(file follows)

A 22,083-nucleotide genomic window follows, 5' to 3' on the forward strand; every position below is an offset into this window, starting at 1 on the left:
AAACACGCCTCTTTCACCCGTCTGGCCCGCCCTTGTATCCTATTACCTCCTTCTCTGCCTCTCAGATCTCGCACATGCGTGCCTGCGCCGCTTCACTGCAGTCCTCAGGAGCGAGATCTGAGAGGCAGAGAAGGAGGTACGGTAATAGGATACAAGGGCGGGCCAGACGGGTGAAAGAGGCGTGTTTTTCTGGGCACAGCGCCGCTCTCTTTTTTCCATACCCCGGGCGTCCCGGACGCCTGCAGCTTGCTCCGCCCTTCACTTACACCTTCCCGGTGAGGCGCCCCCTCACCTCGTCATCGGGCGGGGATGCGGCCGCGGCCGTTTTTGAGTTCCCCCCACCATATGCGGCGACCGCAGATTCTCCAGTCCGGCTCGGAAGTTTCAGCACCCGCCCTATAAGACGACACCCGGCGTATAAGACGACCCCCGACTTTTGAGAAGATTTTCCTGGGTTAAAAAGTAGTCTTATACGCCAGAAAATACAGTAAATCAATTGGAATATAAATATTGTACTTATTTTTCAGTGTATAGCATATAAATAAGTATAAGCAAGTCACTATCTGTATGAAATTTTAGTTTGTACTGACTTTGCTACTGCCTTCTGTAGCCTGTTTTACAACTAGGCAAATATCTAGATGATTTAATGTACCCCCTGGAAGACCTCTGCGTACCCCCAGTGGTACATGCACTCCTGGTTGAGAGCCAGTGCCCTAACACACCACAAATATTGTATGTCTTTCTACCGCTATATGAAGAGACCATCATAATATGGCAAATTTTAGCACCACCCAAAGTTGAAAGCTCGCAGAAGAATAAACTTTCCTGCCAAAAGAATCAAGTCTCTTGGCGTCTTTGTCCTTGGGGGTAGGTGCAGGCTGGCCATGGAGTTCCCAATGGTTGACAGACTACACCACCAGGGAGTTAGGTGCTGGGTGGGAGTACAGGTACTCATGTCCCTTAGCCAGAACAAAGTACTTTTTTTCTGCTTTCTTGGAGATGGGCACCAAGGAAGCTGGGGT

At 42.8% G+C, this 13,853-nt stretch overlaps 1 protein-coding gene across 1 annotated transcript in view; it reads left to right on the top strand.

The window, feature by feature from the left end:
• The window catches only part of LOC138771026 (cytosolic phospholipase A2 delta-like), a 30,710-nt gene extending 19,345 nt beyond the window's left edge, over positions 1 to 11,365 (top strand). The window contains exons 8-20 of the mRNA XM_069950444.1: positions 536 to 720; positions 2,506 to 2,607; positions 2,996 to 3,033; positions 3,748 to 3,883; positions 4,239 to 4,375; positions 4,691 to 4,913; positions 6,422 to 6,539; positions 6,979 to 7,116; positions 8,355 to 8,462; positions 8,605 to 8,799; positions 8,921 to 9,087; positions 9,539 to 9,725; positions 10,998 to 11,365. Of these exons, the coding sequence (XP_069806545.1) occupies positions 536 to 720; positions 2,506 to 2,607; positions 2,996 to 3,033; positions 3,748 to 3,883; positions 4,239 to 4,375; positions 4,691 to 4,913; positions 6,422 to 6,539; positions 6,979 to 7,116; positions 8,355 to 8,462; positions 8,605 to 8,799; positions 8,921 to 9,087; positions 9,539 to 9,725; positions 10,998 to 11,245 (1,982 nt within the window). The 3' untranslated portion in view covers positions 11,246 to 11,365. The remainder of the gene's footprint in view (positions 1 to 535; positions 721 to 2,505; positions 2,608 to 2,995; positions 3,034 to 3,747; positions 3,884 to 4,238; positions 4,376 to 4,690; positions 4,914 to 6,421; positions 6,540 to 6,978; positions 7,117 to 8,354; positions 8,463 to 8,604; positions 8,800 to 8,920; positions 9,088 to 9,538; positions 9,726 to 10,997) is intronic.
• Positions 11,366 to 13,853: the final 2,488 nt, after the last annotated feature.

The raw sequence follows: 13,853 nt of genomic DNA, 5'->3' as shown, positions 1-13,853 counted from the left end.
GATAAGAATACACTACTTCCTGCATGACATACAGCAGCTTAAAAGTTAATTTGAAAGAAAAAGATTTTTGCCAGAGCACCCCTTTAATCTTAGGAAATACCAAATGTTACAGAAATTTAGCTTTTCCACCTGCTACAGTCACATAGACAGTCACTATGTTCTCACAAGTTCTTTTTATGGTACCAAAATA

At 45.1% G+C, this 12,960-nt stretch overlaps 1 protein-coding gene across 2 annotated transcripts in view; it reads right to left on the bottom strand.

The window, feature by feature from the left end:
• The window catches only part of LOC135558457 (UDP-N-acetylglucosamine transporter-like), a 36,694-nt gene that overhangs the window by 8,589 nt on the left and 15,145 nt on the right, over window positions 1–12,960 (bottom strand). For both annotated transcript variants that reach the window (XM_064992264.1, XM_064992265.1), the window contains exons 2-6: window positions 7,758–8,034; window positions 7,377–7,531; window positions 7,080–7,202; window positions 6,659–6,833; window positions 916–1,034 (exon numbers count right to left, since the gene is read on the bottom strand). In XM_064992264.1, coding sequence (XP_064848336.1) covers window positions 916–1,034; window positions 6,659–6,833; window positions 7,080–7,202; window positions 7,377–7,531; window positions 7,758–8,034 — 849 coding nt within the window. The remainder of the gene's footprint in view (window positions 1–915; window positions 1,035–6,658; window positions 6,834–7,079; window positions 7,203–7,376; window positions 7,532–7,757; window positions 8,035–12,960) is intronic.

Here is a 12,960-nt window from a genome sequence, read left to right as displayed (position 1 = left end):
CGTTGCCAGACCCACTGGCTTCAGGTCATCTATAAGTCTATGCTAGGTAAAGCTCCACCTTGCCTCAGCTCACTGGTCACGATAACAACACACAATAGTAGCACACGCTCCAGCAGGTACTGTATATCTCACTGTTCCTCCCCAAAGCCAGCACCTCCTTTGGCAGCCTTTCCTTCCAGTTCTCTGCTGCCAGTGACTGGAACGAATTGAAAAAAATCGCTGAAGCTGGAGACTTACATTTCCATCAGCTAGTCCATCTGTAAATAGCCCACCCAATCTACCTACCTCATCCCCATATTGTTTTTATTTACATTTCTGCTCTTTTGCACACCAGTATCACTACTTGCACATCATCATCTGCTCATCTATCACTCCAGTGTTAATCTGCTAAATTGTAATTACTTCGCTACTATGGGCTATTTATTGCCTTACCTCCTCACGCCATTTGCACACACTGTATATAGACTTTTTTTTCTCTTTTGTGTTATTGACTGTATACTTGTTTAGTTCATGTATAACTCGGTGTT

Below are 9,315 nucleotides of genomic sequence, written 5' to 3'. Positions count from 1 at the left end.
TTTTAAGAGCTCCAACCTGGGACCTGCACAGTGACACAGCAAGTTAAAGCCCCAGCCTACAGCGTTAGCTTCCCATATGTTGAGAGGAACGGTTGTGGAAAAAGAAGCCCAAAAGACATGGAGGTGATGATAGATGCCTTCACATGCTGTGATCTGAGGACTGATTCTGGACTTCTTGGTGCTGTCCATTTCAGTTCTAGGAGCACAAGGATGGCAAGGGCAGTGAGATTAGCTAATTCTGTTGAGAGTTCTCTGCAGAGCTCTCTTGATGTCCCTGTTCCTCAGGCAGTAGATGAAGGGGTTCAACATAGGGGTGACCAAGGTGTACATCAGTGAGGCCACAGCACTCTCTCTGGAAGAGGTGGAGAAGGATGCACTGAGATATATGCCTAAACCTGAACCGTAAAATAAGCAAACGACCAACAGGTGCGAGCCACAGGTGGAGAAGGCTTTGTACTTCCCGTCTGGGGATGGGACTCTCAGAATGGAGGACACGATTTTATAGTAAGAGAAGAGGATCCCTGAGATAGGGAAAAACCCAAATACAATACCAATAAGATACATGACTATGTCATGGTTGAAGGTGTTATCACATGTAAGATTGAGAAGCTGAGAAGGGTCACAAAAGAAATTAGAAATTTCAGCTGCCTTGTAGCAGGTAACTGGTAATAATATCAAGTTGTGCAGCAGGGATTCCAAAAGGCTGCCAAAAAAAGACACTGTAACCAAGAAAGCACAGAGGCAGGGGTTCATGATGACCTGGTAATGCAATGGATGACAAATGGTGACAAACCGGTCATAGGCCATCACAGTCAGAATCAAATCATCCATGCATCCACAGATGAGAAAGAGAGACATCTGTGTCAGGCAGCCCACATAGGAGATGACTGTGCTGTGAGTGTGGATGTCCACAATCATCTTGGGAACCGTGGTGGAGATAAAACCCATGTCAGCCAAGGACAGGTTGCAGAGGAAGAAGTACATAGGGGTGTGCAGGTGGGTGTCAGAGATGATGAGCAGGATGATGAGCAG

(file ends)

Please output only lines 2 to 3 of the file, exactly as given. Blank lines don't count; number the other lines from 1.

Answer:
AAACACGCCTCTTTCACCCGTCTGGCCCGCCCTTGTATCCTATTACCTCCTTCTCTGCCTCTCAGATCTCGCACATGCGTGCCTGCGCCGCTTCACTGCAGTCCTCAGGAGCGAGATCTGAGAGGCAGAGAAGGAGGTACGGTAATAGGATACAAGGGCGGGCCAGACGGGTGAAAGAGGCGTGTTTTTCTGGGCACAGCGCCGCTCTCTTTTTTCCATACCCCGGGCGTCCCGGACGCCTGCAGCTTGCTCCGCCCTTCACTTACACCTTCCCGGTGAGGCGCCCCCTCACCTCGTCATCGGGCGGGGATGCGGCCGCGGCCGTTTTTGAGTTCCCCCCACCATATGCGGCGACCGCAGATTCTCCAGTCCGGCTCGGAAGTTTCAGCACCCGCCCTATAAGACGACACCCGGCGTATAAGACGACCCCCGACTTTTGAGAAGATTTTCCTGGGTTAAAAAGTAGTCTTATACGCCAGAAAATACAGTAAATCAATTGGAATATAAATATTGTACTTATTTTTCAGTGTATAGCATATAAATAAGTATAAGCAAGTCACTATCTGTATGAAATTTTAGTTTGTACTGACTTTGCTACTGCCTTCTGTAGCCTGTTTTACAACTAGGCAAATATCTAGATGATTTAATGTACCCCCTGGAAGACCTCTGCGTACCCCCAGTGGTACATGCACTCCTGGTTGAGAGCCAGTGCCCTAACACACCACAAATATTGTATGTCTTTCTACCGCTATATGAAGAGACCATCATAATATGGCAAATTTTAGCACCACCCAAAGTTGAAAGCTCGCAGAAGAATAAACTTTCCTGCCAAAAGAATCAAGTCTCTTGGCGTCTTTGTCCTTGGGGGTAGGTGCAGGCTGGCCATGGAGTTCCCAATGGTTGACAGACTACACCACCAGGGAGTTAGGTGCTGGGTGGGAGTACAGGTACTCATGTCCCTTAGCCAGAACAAAGTACTTTTTTTCTGCTTTCTTGGAGATGGGCACCAAGGAAGCTGGGGT

At 42.8% G+C, this 13,853-nt stretch overlaps 1 protein-coding gene across 1 annotated transcript in view; it reads left to right on the top strand.